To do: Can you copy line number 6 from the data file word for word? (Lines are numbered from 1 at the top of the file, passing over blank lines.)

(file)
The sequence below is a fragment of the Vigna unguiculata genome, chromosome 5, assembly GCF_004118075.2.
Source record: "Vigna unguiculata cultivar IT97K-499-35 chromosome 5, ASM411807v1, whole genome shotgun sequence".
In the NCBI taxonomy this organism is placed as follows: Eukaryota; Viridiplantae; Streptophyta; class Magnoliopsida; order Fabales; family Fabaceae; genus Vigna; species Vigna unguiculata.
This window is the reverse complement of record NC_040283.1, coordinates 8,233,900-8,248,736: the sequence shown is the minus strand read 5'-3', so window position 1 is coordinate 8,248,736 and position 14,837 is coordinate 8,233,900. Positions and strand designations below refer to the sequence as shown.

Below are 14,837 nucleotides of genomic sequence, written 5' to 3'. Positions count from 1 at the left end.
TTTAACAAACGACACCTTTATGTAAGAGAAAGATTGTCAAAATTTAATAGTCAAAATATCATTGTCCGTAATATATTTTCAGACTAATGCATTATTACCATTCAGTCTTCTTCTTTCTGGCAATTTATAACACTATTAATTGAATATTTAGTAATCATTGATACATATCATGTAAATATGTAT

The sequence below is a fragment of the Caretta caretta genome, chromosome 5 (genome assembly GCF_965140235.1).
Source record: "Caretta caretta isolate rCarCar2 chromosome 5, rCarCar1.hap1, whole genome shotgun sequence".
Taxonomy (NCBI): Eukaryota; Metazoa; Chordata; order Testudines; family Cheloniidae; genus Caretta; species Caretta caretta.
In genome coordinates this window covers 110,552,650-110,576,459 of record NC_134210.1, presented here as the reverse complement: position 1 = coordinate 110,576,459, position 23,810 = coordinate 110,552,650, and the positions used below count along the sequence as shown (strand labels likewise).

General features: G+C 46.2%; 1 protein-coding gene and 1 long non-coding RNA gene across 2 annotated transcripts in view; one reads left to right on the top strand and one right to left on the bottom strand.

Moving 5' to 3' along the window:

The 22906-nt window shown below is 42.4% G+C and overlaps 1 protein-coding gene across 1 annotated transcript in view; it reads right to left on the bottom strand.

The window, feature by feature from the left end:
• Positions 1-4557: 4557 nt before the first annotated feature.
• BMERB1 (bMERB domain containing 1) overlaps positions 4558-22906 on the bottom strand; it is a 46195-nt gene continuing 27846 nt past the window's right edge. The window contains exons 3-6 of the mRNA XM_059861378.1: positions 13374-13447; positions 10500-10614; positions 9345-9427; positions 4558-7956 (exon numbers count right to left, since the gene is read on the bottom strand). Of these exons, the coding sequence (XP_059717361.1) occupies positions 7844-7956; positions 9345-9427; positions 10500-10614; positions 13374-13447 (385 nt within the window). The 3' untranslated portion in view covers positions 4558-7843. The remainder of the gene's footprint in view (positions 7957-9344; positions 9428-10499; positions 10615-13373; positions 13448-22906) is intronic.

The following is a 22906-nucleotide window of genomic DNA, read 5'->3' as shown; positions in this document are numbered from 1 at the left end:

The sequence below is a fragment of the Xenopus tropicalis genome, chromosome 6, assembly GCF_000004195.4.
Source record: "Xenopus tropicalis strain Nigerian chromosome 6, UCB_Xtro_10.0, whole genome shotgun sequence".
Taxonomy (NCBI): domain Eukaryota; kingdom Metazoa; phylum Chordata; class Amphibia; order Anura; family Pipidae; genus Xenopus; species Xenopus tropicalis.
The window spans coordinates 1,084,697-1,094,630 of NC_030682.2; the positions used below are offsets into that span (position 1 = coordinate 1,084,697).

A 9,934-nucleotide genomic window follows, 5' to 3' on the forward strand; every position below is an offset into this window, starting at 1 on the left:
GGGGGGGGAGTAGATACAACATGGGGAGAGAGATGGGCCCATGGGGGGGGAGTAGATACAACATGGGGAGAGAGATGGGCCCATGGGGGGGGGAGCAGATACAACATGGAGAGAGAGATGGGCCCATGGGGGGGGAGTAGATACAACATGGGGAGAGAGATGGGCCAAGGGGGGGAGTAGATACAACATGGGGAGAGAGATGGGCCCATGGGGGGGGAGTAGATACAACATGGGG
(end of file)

TTTAACAAACGACACCTTTATGTAAGAGAAAGATTGTCAAAATTTAATAGTCAAAATATCATTGTCCGTAATATATTTTCAGACTAATGCATTATTACCATTCAGTCTTCTTCTTTCTGGCAATTTATAACACTATTAATTGAATATTTAGTAATCATTGATACATATCATGTAAATATGTAT